And, as with alot of other factors (malt specs, fermentation, casks etc.) the shape of the stills also add to the character of the final spirit.

5 things usually contributes to the character (in no particular order). That's the fill level of the stills, the time of the spirit run (cut), the heating of the stills, the shape of the stills and condensing method. Let me just run these past you:

The fill level is how much wash or low wines you put into your stills and the lesser you pump into the still before distillation the more copper contact it will have during the process i.e. resulting in a lighter style of spirit.

Next is the spirit run... the heart of the run or the middle cut. Some has a narrow cut, which only lets the purest of the spirit go through to become whisky after 3 years time. Macallan is one such distillery with a middle cut of only 16% - the rest is re-distilled. Others have a wider cut and this is why sometimes can get whisky that's a little 'rough' or 'hot'.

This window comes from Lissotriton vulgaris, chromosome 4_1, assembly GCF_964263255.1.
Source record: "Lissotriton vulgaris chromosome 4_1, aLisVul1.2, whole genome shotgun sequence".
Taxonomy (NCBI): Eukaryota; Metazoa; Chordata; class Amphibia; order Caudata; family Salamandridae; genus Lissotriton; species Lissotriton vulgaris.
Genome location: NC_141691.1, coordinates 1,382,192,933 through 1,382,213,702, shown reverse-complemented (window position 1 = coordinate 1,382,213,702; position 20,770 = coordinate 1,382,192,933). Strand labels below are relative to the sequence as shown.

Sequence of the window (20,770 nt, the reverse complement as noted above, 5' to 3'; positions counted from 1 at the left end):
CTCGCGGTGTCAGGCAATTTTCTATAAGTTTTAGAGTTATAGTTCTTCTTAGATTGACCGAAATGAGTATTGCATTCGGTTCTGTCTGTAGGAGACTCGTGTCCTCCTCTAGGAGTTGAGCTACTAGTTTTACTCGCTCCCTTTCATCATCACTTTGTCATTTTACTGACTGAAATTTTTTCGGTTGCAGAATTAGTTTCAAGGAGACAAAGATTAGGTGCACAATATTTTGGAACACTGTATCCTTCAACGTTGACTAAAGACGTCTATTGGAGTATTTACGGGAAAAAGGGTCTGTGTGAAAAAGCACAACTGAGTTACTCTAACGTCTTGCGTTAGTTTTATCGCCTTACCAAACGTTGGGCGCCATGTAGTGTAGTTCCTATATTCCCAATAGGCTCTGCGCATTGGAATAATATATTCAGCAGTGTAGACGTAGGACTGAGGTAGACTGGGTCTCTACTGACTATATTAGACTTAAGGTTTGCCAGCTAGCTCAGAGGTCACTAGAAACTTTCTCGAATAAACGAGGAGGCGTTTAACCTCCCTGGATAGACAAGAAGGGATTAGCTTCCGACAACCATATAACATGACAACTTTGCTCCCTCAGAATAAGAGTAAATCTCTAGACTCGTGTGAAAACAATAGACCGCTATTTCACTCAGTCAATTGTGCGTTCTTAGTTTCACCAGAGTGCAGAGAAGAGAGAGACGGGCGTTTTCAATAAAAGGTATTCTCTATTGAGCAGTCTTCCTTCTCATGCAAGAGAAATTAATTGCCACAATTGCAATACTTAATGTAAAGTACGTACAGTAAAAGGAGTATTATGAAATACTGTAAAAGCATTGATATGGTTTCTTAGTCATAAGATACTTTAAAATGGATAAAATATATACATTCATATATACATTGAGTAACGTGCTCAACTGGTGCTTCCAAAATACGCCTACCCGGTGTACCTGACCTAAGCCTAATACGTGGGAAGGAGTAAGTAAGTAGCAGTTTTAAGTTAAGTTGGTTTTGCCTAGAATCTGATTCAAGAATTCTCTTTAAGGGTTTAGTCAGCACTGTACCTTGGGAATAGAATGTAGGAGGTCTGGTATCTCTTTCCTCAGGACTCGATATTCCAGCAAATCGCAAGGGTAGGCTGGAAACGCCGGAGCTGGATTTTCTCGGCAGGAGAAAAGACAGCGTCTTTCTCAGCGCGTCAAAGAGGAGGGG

Then there's the heating of the stills. This is really as much a religion as is stainless steel vs. wooden washbacks. Most distilleries today have steam coils inside the stills for heating and the reason for that is that it gives a more even heating of the liquid inside, being either wash or low wines. I'm sure this is great for consistency and this is what big producers want in their product...

Only a few distilleries today still use direct firing of their stills, among them Springbank in Campbeltown and a very notable Speyside distillery - Glenfarclas. At Glenfarclas they actually did trial runs with steam coils in a couple of still some years back, but reverted to direct firing as they concluded that the spirit coming off these still wasn't quite Glenfarclas. They even did lab tests that confirmed this... So does this have an effect? I'd say yes... as sugars in the sweet wash burns up and stick a bit, maybe... and the low wines gets an uneven heat dispersal perhaps affecting what comes within the spirit cut, maybe - as these are usually timed on a clock.